Disclosures: Mayo Clinic Graduate Medical Education Innovation Award supported the study. Warsame reports no relevant financial disclosures. Please see the study for all other authors’ relevant financial disclosures.
January 10, 2022
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Hematology and oncology trainees frequently face discrimination, study shows

Disclosures: Mayo Clinic Graduate Medical Education Innovation Award supported the study. Warsame reports no relevant financial disclosures. Please see the study for all other authors’ relevant financial disclosures.
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Discriminatory behavior toward trainees in the hematology and oncology field remains common and appears to be displayed more often by patients than staff members, according to study results published in JAMA Network Open.

The findings highlighted a need for policies to protect individuals and development of faculty skills to address the discriminatory behavior, Rahma M. Warsame, MD, researcher in the division of hematology at Mayo Clinic, told Healio.

Quote by Rahma M. Warsame, MD.

“My colleague, Katharine Price, MD, and I were tasked with addressing increasing challenges with our trainees who reported biased or discriminatory patient experiences. To support the trainees adequately, we found it critical to understand the root of the issues,” Warsame added. “We wanted to develop a policy built on their experiences and their insight as to what would be helpful. The development of a culture of transparency and a collective community of practice around exemplary diversity, equity and inclusion educational practices will promote innovation across Mayo Clinic.”

The qualitative study included 17 hematology and oncology fellows and recent graduates (median age, 32 years; 59% men) — six Asian, four white, three Hispanic, two Black and two multiracial individuals. Participants consented to telephone interviews conducted between July 2018 and November 2019 that gathered data on experiences of discrimination and inclusion to inform graduate medical education policies.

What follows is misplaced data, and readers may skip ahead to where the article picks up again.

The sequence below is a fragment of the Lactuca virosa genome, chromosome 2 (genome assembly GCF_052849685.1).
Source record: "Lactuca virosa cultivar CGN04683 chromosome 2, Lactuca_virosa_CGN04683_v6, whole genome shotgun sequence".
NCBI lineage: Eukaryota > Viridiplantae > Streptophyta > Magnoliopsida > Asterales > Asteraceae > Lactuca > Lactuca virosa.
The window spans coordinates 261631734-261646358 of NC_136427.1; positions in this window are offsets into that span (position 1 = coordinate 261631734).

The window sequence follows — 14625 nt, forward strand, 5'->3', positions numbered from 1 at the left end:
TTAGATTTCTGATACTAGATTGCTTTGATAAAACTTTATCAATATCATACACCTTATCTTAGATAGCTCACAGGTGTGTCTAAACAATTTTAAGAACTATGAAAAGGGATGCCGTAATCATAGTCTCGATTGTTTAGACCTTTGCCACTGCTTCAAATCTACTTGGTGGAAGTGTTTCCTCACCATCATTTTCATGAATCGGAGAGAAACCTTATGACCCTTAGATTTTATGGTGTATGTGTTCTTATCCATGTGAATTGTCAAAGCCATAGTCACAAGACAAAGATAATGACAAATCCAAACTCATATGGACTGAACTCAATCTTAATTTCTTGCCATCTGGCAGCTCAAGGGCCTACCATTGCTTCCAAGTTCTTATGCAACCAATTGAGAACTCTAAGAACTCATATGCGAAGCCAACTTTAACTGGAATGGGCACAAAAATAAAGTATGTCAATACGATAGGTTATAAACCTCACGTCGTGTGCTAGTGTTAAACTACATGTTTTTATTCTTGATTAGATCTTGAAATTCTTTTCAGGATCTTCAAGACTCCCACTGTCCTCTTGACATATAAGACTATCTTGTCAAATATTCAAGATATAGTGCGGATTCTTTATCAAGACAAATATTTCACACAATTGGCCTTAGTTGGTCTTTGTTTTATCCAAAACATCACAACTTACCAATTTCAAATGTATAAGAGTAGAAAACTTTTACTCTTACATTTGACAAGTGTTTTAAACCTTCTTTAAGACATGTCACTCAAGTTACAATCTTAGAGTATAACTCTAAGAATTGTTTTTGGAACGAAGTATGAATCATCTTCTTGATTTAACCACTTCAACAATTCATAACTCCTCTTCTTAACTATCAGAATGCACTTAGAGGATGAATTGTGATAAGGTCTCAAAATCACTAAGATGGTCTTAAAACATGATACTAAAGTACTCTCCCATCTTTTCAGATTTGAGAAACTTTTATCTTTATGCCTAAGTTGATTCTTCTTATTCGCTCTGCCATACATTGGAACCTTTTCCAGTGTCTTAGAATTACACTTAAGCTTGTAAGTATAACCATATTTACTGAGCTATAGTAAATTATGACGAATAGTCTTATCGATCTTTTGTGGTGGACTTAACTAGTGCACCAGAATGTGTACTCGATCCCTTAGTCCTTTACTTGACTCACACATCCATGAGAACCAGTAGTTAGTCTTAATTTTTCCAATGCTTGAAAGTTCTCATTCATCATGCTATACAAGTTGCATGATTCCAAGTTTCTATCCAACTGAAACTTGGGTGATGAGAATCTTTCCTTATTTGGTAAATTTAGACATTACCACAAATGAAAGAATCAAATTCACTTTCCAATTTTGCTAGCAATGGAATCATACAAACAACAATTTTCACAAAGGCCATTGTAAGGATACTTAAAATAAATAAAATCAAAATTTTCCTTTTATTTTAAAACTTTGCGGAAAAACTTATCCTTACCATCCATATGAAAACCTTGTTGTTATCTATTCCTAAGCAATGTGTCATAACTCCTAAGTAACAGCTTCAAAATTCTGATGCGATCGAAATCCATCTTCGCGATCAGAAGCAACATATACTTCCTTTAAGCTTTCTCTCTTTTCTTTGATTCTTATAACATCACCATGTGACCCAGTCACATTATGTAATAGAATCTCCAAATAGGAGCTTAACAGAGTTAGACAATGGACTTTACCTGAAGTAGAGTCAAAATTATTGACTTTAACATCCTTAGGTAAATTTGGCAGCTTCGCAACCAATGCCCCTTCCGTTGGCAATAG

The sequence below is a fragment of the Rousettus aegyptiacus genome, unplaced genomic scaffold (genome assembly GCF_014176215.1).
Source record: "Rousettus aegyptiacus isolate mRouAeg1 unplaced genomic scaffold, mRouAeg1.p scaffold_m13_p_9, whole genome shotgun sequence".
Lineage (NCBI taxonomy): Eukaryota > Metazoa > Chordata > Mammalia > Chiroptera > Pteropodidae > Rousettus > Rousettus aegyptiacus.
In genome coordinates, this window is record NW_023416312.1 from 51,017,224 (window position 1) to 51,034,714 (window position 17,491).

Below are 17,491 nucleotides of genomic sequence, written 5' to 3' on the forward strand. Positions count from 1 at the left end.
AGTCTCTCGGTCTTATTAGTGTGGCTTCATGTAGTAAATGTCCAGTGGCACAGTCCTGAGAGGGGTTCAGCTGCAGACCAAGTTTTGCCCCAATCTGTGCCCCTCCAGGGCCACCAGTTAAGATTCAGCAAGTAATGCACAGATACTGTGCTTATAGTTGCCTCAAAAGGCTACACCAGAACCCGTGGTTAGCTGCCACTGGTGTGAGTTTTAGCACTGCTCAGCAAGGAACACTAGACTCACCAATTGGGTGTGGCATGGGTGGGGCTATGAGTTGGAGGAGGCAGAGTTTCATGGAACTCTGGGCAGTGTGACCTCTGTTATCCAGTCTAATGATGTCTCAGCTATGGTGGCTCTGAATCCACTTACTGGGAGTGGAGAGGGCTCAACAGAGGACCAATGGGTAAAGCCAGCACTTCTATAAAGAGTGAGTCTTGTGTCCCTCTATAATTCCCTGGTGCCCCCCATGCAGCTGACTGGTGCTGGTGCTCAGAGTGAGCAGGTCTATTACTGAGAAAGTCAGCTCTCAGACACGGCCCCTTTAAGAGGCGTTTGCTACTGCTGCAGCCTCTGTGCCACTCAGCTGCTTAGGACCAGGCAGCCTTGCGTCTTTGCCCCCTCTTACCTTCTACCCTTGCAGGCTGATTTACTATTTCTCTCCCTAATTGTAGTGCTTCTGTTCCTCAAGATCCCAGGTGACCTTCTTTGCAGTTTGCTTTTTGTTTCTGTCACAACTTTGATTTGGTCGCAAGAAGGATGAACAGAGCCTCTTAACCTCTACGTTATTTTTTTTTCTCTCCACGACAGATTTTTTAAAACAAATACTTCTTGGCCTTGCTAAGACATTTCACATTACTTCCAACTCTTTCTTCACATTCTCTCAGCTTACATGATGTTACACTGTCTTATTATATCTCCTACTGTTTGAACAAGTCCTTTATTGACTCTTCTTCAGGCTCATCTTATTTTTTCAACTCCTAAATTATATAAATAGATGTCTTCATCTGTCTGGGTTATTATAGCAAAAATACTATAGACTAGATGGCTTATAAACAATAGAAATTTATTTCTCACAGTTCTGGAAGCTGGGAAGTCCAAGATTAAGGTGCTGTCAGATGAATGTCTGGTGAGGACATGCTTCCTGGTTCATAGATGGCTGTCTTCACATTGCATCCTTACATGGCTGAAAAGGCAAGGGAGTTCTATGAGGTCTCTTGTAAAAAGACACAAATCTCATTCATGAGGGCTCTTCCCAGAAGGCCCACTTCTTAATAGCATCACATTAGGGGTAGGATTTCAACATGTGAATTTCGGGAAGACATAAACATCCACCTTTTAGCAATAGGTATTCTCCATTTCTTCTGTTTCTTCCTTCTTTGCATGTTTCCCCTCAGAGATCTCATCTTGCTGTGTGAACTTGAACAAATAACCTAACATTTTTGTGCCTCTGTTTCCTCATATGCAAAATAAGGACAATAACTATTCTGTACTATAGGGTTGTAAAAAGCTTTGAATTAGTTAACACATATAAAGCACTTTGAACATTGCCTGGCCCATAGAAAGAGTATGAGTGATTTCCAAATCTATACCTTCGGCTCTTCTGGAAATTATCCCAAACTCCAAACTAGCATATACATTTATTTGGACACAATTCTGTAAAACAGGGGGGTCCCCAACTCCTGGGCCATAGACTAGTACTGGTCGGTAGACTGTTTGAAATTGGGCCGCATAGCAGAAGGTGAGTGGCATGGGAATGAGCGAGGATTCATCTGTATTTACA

“We were surprised that 100% of our trainees experienced or witnessed biased or discriminatory behavior from patients,” Warsame said. “This behavior affected individuals who both experienced and witnessed it.”

Warsame said the researchers identified six major themes of discriminatory events participants experienced or witnessed, mostly from patients. The researchers interpreted the majority as microaggressions.

Themes included foreign fellows perceived as outsiders, U.S. citizens feeling alien at home, gender role typing, perception of futility of reporting, diversity and inclusion, and coping strategies.

“Both foreign-born and American citizens who did not meet preconceived notions based on their appearance of what an ‘American’ should look like experienced frequent discrimination from patients,” Warsame said.

Only one trainee reported incidents. Reasons for not reporting included difficulty characterizing discrimination and doubt that action would occur. However, participants stated that diversity of co-trainees, involvement in committees and open discussions promoted inclusivity.

“The diversity of our trainees breeds inclusion. Creating platforms for honest discussion and involvement in institutional practices creates a sense of belonging and feeling heard, and empowering trainees and staff to recognize and address this behavior is for the betterment of everyone,” Warsame said. “These experiences will occur, but having policies to protect individuals and developing faculty skills to address it is essential. Creating a more diverse staff and trainees improves a sense of belonging for everybody, and understanding the issues within each institution, department and division is a critical first step to help to create informed solutions.”

The study has prompted communication workshops and faculty development to better equip trainees with strategies to address patients who behave or display disrespectful or discriminatory behavior, Warsame added.

“In addition, to empower trainees to report any incidents, Mayo Clinic School of Graduate Medical Education has increased awareness among trainees on Mayo Clinic’s policy to protect all health care staff against patient misconduct,” she said. “We would love to pursue additional programs to get a better understanding of what our trainees in other specialties are experiencing to create schoolwide policies and practices to support all trainees.”

For more information:

Rahma M. Warsame, MD, can be reached at Mayo Clinic, 200 First St. SW, Rochester, MN 55905; email: warsame.rahma@mayo.edu.